Ramon’s amazing Urban Japanese Garden.

Normally to travel from the Netherlands to Japan to see a garden there, you’d have to cover a distance of more than 5,700 miles. But for my Dutch Bonsai friend Ramon, a trip to Japan is as easy as stepping out into his own backyard. While the distance is short, it took Smit over eight years to complete his journey. This is the amazing story of Ramon’s stunning Japanese Garden told in his own words, which he created himself from a blank canvas.

Almost 10 Years ago we decided to buy a house with a garden. We were living in an apartment on the 11th floor at the time and we started looking for affordable houses with a garden. We found a house in a place called Gouda an old red brick house from the 1920s (Yes the place famous for its cheese) with a very nice backyard ( 20m x 7m and by Dutch standards, that’s quite large).  Even before we signed the contract I already made a drawing of the garden I had in my mind and was certain it must be a garden in the Japanese Style.  My girlfriend was ok with it so (after I promised to make her a sunbathing spot) we did some work in the house and then broke the old garden down and started from scratch.

Above facing our house: The plants I did not want were dug up and taken by the old owner. (I only kept the boxwood shrubs).  I dug out all of the grass and started to excavate the stream. I did this all by hand. I turned the grass upside down to make small hills and added the excavated soil. It took some time to finish because the stream was to be 30 meters long!

Below: The stream ends in a small canal that runs behind my garden (lucky me!).

Now it was time to buy some plants. I had done some research in my collection of Japanese garden books so I knew exactly what to buy – maples, azaleas, ferns, pine, hosta, Ginkgo and a 2-meter-tall yew Cloud Tree (which I shaped into a garden bonsai) so bought as much as my car could carry and planted them in the garden. Only to find with all the plants planted in the ground, that the garden looked still empty. I had only a small budget so it took a few months of saving before I could buy some more!

Now I needed rocks and stepping stones … a bridge, maybe a small lantern or two?  It took me a few years to collect them but with some help from friends and my boss I bought everything wholesale. The rocks, all 10,600 kg I got thanks to my boss for half the price that a normal person would pay. The bridge and steppingstones I got thanks to my friend who owns a Bonsai studio (Bonsai is another hobby of mine & it’s thanks to that hobby that I became interested in Japanese gardens).

The rocks were delivered to the front of the house. My girlfriend and her mother carried most of the 10,600kg of rocks into the garden by wheelbarrows, except for the bigger ones which I carried into the garden and laid into the still-dry stream’s banks.

Below: I never really followed a plan, it was all in my head. I built the whole garden around the stream and tried to make it as natural looking as possible – all in the Japanese tradition as far as a non-Japanese person possibly can, that is! With the natural scenery in mind and the meandering stream, I was starting to realise my vision after I finally had the rocks to make it look great. I spent 3 weeks positioning the rocks along the stream’s banks and another week finishing the waterfall. I used a rubber butyl liner underneath the stream to hold the water in its place and also underneath the waterfall.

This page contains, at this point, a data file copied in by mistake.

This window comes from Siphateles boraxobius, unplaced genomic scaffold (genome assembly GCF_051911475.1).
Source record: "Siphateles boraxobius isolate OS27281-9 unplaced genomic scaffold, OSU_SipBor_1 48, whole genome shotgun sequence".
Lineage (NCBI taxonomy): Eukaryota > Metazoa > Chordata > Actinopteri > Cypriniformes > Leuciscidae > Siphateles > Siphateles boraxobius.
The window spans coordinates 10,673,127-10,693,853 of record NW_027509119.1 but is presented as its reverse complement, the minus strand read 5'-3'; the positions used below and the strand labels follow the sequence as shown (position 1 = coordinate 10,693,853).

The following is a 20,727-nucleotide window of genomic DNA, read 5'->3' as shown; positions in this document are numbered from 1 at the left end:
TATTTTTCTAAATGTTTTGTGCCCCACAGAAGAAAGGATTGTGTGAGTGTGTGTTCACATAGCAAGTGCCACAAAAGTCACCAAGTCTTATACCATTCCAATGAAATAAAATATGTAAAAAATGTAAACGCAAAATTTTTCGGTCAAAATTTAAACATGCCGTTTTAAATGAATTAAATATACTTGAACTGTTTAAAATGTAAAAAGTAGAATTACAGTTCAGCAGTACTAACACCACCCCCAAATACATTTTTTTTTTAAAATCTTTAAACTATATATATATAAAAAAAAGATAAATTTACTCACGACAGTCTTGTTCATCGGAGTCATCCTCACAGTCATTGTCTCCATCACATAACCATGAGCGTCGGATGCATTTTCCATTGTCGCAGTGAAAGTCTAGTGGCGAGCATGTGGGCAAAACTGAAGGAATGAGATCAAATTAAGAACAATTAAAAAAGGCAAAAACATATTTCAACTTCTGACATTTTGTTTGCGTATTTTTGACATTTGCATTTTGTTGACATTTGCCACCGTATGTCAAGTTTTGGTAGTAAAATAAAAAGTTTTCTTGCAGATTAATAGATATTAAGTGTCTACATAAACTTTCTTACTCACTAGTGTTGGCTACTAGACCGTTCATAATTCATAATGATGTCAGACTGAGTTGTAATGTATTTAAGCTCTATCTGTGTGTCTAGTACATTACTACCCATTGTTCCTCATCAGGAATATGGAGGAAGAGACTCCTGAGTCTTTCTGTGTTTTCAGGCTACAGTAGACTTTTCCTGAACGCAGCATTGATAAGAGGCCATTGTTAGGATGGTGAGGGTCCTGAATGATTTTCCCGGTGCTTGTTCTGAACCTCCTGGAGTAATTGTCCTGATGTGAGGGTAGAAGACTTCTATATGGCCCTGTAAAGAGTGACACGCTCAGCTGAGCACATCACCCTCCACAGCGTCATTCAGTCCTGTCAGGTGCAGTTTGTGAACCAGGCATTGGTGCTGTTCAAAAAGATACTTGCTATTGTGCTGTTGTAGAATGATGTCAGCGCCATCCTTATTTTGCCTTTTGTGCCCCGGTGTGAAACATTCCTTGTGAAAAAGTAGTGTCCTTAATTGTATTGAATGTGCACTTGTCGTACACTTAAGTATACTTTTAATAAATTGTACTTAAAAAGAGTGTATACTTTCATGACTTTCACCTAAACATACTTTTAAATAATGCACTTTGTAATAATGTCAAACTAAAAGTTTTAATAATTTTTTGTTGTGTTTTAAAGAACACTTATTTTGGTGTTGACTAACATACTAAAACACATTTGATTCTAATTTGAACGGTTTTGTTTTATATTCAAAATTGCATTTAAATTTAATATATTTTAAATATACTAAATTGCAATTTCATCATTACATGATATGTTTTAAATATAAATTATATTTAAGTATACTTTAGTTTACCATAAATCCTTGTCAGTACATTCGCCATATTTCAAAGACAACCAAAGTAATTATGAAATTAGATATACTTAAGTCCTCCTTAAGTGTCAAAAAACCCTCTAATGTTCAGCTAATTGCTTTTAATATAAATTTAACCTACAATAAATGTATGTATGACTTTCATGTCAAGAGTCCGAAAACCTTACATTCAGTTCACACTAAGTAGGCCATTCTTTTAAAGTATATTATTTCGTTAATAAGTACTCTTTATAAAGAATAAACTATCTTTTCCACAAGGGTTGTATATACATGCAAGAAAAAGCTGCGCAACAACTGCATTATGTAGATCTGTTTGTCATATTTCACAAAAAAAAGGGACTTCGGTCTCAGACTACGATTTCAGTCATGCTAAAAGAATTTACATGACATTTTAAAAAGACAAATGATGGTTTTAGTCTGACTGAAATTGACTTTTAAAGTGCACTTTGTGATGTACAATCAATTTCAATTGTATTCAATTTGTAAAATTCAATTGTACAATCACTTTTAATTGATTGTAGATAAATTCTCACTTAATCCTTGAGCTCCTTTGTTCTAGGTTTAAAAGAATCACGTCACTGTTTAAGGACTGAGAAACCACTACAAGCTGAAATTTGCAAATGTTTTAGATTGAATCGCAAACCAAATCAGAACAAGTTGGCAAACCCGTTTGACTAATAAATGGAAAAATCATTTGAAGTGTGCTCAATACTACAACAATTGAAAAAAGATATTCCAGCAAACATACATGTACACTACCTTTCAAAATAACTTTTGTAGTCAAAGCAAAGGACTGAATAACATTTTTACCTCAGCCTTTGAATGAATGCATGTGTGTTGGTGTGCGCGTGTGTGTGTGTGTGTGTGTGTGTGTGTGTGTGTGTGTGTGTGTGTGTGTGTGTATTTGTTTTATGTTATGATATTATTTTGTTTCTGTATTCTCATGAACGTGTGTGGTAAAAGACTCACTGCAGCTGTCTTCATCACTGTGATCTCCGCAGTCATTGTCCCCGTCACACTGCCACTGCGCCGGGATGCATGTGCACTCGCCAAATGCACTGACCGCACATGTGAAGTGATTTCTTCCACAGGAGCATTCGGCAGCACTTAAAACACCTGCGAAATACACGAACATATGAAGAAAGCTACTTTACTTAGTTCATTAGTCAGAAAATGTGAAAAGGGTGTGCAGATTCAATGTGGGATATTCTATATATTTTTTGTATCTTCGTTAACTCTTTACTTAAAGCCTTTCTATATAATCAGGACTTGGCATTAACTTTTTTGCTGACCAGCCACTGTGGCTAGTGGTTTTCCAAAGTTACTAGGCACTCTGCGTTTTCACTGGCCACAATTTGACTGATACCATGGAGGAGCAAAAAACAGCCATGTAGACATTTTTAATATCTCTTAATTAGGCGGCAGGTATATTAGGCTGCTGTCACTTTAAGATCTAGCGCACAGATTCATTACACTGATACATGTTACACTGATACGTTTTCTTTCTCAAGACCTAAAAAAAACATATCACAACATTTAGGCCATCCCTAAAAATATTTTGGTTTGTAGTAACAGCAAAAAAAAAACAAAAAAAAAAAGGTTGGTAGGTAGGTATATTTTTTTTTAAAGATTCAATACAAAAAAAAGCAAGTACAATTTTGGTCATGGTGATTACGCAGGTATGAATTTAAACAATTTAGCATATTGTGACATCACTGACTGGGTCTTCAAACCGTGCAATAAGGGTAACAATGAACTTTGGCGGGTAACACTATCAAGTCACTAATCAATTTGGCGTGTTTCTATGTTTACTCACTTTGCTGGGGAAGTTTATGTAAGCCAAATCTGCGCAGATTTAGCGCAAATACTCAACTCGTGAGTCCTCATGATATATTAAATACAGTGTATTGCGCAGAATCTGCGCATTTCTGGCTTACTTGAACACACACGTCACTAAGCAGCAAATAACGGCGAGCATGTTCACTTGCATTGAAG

Below: I built the whole Japanese garden around the stream and tried to make it as natural looking as possible!

Below: Last year I built a Japanese gate and fence in the front of the backyard (getting rid of the old conifer hedge).

And I built a new terrace made of wood which expands over the stream and the garden!

And here are some more pictures of the whole Japanese garden and I hope that you like what I have created!

Here is a list of plants I used for the garden (most of the plants I bought – some of them I dug up out of the gardens of family and friends).

RhododendronsLavendulaCedrus AtlanticaGinkgo BilobaJapanese AzaleasAcer Palmatum ‘Katsura’Japanese Acers including Acer Palmatum Atropurpureum, and Acer Palmatum ‘Crimson Queen’, Buxus Sempervirens Globes, Pinus SylvestrisPinus Mugho, Abies, Astilbe, Taxus Cloud Tree, Ophiopogon Japonica, Ferns, Moss, Hosta, Juniperus, Equisetum Japonicum & Wisteria.

I pruned most of the plants into ball shapes. I pruned the azaleas and boxwood with a hedge clipper after the flowers were gone. You can do that until the end of August (because most azaleas produce new flower buds before winter). You can trim Boxwood maybe 3 times in the growing season followed by a hand of organic fertilizer on the roots.

Planning to Create a Japanese Garden from scratch in your own backyard?! My trees are shaped into garden Bonsai cloud shapes or as the Japanese call it ‘Niwaki’ (I chose to give it a try myself).  Japanese Cloud Trees which can be purchased already shaped are expensive because of their age and the many years of work involved.

My inspiration comes entirely from Japanese garden books and pictures of Japanese gardens and natural scenery, like streams and waterfalls I found on the internet. The rest is all my imagination ….I’m just really fascinated by Japanese Gardens and I love the tranquillity and the serene looks they radiate …. hoping I could only come close to the real work of Japanese gardeners. I have a green background- I studied to be a gardener but never worked as one … so it’s just a hobby! I hope you enjoyed this little trip through my Japanese Urban garden?!


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